Known by many names, including Old Dominion, Mother of States, and the Cavalier State, Virginia is an affluent crossroads that makes it one of the key economic and government centers in the United States.
If you’re thinking about investing in Virginia real estate, you may be asking yourself: Is Wholesaling Real Estate Legal In Virginia? This article will help navigate the legal landscape of wholesaling in the Mother of States.
Although it’s one of the smallest states in the nation at just over 9,300 square miles, like its immediate neighbors Vermont and Maine, New Hampshire is a beautiful and visually striking place nestled in the heart of New England.
If you’re thinking about real estate wholesaling in New Hampshire, we’ve got some important information you’ll want to know.
Real estate wholesaling has made investment headlines lately. While it is not a new real estate investment strategy, its recent popularity can be attributed to some of the benefits it offers real estate investors. Here are the impressive benefits available to consider for both investors and wholesalers –
Real estate agents and licensees often voice their concern that...
Real estate wholesaling is an investment technique that has recently become quite popular because –
With its rise in popularity, opponents have voiced concern, contending that real estate wholesalers are violating license law by performing actions that rise to a level that requires a Massachusetts real estate license.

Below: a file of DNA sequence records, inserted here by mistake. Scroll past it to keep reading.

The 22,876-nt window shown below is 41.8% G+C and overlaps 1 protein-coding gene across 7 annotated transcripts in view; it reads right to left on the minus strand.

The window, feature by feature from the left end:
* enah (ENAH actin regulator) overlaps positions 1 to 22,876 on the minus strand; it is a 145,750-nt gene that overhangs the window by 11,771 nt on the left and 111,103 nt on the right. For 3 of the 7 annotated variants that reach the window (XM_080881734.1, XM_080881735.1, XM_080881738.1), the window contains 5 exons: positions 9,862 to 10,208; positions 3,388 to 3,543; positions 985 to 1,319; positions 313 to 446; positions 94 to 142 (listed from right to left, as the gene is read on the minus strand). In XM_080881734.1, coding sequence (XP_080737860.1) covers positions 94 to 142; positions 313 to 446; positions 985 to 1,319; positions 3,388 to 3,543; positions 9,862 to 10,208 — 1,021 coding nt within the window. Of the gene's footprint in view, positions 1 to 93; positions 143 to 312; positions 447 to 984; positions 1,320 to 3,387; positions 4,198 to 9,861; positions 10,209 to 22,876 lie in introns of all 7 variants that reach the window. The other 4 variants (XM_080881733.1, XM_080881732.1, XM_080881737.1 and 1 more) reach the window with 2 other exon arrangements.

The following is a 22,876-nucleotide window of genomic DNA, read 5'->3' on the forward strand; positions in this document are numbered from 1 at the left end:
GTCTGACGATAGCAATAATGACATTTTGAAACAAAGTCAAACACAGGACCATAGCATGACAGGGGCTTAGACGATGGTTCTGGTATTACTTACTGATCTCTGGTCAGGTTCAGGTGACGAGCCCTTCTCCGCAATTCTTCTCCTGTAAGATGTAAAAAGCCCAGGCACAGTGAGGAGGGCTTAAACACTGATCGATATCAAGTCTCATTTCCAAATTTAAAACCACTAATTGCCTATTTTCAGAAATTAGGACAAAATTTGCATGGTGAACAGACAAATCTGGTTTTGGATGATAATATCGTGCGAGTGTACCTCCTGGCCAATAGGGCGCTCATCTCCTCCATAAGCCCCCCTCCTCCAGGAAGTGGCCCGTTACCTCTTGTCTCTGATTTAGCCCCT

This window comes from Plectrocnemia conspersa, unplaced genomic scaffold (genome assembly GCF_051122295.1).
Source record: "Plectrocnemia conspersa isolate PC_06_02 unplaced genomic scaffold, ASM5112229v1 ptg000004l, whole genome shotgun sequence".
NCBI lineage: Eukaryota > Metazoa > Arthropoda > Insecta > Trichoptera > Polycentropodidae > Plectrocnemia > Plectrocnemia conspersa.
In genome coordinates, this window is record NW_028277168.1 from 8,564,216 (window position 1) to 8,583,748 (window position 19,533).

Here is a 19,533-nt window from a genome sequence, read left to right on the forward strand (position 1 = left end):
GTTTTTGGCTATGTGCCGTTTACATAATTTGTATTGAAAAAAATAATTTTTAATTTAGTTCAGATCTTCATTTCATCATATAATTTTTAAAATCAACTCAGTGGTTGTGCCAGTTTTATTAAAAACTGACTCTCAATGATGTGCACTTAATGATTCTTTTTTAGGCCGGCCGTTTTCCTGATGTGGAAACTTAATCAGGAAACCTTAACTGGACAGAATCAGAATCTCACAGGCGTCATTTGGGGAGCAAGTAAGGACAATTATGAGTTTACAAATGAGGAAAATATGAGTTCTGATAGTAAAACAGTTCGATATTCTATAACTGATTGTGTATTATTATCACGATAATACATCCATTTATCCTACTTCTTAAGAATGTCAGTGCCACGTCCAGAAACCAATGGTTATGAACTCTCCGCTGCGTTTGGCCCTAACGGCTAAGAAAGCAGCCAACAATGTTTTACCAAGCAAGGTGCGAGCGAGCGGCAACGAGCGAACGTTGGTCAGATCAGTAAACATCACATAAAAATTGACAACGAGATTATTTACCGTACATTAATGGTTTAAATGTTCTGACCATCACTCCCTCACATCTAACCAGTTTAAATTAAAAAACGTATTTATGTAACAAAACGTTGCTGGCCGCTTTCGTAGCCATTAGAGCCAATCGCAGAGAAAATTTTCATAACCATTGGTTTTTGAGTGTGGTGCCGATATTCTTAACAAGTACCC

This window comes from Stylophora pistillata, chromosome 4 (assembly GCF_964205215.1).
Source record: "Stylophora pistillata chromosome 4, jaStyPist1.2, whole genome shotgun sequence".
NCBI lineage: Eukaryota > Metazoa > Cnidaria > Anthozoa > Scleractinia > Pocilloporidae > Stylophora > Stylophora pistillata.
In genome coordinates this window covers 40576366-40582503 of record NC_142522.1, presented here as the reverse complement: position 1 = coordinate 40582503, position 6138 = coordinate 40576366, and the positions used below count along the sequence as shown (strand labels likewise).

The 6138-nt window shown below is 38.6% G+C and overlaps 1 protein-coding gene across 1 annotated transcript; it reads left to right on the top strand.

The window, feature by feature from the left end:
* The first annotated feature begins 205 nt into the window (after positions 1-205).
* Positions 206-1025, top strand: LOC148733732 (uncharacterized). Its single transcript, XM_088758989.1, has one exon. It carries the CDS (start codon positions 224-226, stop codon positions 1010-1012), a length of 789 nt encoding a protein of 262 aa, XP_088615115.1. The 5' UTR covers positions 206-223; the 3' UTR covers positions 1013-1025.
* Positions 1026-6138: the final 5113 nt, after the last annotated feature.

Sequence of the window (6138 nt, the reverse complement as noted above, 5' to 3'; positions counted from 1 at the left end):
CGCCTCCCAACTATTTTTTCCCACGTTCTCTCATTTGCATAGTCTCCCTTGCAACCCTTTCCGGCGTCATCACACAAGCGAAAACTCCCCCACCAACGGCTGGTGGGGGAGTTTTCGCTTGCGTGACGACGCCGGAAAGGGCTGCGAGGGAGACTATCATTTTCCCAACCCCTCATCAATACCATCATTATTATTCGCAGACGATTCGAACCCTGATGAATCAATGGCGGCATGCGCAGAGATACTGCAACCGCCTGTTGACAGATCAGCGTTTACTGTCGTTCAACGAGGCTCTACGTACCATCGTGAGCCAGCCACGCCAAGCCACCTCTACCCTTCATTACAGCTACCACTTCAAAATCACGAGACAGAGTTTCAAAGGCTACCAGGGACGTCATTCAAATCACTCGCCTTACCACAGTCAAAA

This is simply not true. Wholesaling principles are present throughout a competitive marketplace, seen even in the local lemonade stand run by the neighbor’s kid. Wholesaling real...
Utah is one of America's most unique and fascinating states. It was admitted to the union as our 45th state in 1896, also making it one of our youngest states.
Fifty years prior to statehood, Mormons first settled Utah as part of their search for a promised land free from religious persecution. Today, Salt Lake City is the world headquarters of the Church of Jesus Christ of Latter-day Saints.
Mormons still make up about 70% of the state’s 3.2 million people and have considerable influence on many parts of the state and its institutions.
Utah is centrally located making it an important transit center, has a thriving economy, and a relatively young and economically stable population base.
For these reasons and many others, you may be asking yourself if wholesaling real estate is legal in Utah, and if so, what do you need to know if you’re considering this as an income-producing venture.
The real estate wholesaling business simply refers to an investment technique. A real estate wholesaler or investor enters into a purchase agreement (or contract of sale) that establishes for the buyer/wholesaler certain rights/obligations under the Doctrine of Equitable Interest or Equitable Conversion, but then chooses to sell these established rights to someone else, an end buyer, before the sale closes.
The difference between the original sale price for the investment property and the higher price paid by another buyer, often a cash buyer, is the earned assignment fee.
In other words, the buyer takes ‘equitable title’ or becomes the ‘equitable owner’ when the contract is fully executed. The time referenced in this regard is defined as the time between these two homebuying events -